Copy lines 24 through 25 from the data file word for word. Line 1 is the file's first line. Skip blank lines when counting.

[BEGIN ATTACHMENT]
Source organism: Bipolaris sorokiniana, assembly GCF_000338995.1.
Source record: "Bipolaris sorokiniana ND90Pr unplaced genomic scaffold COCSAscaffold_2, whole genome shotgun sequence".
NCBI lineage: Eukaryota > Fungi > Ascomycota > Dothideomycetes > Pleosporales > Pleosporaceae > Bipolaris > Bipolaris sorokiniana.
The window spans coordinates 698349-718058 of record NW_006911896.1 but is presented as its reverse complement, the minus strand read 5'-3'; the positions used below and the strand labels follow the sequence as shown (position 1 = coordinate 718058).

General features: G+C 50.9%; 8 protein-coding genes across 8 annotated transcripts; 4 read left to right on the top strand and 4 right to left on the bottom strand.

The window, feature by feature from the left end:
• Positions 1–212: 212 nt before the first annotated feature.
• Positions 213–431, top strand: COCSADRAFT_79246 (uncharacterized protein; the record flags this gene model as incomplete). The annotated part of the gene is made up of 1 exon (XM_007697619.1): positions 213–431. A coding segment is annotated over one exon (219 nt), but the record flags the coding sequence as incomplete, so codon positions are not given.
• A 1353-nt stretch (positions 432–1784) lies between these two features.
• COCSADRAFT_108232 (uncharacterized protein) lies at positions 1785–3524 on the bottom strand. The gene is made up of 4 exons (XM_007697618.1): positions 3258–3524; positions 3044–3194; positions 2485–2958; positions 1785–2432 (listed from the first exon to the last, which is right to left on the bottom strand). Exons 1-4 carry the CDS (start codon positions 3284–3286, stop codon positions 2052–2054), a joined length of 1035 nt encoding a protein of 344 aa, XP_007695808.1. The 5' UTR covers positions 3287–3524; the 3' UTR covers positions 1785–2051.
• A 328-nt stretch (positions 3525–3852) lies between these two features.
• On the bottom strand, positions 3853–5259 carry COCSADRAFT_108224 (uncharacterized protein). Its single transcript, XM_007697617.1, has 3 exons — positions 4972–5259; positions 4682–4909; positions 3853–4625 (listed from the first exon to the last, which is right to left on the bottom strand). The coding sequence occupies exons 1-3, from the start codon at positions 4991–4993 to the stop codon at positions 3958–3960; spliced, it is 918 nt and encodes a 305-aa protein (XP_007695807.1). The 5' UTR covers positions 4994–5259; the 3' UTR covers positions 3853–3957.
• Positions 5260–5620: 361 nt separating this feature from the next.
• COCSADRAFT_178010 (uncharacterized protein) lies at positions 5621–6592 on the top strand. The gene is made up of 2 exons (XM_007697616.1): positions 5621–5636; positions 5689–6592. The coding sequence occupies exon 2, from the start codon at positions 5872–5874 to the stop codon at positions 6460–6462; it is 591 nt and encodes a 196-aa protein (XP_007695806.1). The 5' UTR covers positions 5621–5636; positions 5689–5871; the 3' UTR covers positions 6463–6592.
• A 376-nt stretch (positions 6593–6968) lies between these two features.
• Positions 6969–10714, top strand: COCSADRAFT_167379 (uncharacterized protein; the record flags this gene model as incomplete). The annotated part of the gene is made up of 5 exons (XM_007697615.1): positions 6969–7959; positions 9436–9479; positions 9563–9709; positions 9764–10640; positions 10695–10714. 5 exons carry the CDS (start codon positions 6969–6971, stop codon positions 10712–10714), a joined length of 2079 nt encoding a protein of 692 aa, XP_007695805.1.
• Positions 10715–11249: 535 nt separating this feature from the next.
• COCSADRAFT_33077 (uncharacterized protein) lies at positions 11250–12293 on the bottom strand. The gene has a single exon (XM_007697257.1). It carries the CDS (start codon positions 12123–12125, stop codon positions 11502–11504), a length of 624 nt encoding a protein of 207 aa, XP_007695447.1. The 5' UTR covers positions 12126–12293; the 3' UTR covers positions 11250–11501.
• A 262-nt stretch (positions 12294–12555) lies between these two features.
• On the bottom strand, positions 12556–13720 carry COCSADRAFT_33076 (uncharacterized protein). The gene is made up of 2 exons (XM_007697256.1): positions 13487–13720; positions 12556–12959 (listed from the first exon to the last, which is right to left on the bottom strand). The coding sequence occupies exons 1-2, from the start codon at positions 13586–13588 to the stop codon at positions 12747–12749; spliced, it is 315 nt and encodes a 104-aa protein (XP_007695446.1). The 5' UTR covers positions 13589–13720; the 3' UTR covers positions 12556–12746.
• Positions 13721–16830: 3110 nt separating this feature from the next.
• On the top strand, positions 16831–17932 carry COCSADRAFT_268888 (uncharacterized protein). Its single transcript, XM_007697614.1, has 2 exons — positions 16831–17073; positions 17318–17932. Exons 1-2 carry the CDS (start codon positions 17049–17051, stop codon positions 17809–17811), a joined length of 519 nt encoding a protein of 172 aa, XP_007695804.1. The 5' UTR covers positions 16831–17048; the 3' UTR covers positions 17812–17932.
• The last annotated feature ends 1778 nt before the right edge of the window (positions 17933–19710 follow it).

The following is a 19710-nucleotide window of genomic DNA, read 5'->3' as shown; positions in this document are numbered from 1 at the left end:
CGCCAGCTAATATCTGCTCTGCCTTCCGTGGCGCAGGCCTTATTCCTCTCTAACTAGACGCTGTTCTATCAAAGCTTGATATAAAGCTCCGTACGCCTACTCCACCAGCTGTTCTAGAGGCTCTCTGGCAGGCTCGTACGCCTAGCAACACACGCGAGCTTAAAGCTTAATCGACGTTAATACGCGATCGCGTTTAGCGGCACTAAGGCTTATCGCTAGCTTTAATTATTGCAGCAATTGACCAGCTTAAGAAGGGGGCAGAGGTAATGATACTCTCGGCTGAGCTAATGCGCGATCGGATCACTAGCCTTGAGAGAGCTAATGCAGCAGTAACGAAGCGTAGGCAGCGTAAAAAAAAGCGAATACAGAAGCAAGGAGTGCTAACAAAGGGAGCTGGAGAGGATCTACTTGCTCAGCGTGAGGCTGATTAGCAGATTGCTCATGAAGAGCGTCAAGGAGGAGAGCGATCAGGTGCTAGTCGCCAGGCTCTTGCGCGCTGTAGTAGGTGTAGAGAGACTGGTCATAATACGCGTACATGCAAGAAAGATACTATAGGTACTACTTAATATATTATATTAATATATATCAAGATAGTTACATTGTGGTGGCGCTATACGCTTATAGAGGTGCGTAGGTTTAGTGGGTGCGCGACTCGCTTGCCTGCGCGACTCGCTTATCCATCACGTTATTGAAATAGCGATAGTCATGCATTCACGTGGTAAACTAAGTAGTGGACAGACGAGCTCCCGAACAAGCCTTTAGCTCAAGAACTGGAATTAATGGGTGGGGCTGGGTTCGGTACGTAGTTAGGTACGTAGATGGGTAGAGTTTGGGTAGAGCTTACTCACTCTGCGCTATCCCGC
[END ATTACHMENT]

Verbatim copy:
The following is a 19710-nucleotide window of genomic DNA, read 5'->3' as shown; positions in this document are numbered from 1 at the left end:
CGCCAGCTAATATCTGCTCTGCCTTCCGTGGCGCAGGCCTTATTCCTCTCTAACTAGACGCTGTTCTATCAAAGCTTGATATAAAGCTCCGTACGCCTACTCCACCAGCTGTTCTAGAGGCTCTCTGGCAGGCTCGTACGCCTAGCAACACACGCGAGCTTAAAGCTTAATCGACGTTAATACGCGATCGCGTTTAGCGGCACTAAGGCTTATCGCTAGCTTTAATTATTGCAGCAATTGACCAGCTTAAGAAGGGGGCAGAGGTAATGATACTCTCGGCTGAGCTAATGCGCGATCGGATCACTAGCCTTGAGAGAGCTAATGCAGCAGTAACGAAGCGTAGGCAGCGTAAAAAAAAGCGAATACAGAAGCAAGGAGTGCTAACAAAGGGAGCTGGAGAGGATCTACTTGCTCAGCGTGAGGCTGATTAGCAGATTGCTCATGAAGAGCGTCAAGGAGGAGAGCGATCAGGTGCTAGTCGCCAGGCTCTTGCGCGCTGTAGTAGGTGTAGAGAGACTGGTCATAATACGCGTACATGCAAGAAAGATACTATAGGTACTACTTAATATATTATATTAATATATATCAAGATAGTTACATTGTGGTGGCGCTATACGCTTATAGAGGTGCGTAGGTTTAGTGGGTGCGCGACTCGCTTGCCTGCGCGACTCGCTTATCCATCACGTTATTGAAATAGCGATAGTCATGCATTCACGTGGTAAACTAAGTAGTGGACAGACGAGCTCCCGAACAAGCCTTTAGCTCAAGAACTGGAATTAATGGGTGGGGCTGGGTTCGGTACGTAGTTAGGTACGTAGATGGGTAGAGTTTGGGTAGAGCTTACTCACTCTGCGCTATCCCGC